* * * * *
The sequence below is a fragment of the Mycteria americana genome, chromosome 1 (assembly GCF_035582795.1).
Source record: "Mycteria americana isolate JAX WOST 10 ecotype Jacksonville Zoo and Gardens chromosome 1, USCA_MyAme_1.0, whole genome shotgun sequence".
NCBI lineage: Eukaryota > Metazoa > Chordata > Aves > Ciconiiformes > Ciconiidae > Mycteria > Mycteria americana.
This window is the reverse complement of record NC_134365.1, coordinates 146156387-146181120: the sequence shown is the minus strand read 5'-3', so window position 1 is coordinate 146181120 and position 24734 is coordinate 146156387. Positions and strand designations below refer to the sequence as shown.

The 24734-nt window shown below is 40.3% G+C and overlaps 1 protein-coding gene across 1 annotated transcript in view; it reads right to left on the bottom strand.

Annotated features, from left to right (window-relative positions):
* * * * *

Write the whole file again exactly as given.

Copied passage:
The sequence below is a fragment of the Mycteria americana genome, chromosome 1 (assembly GCF_035582795.1).
Source record: "Mycteria americana isolate JAX WOST 10 ecotype Jacksonville Zoo and Gardens chromosome 1, USCA_MyAme_1.0, whole genome shotgun sequence".
NCBI lineage: Eukaryota > Metazoa > Chordata > Aves > Ciconiiformes > Ciconiidae > Mycteria > Mycteria americana.
This window is the reverse complement of record NC_134365.1, coordinates 146156387-146181120: the sequence shown is the minus strand read 5'-3', so window position 1 is coordinate 146181120 and position 24734 is coordinate 146156387. Positions and strand designations below refer to the sequence as shown.

The 24734-nt window shown below is 40.3% G+C and overlaps 1 protein-coding gene across 1 annotated transcript in view; it reads right to left on the bottom strand.

Annotated features, from left to right (window-relative positions):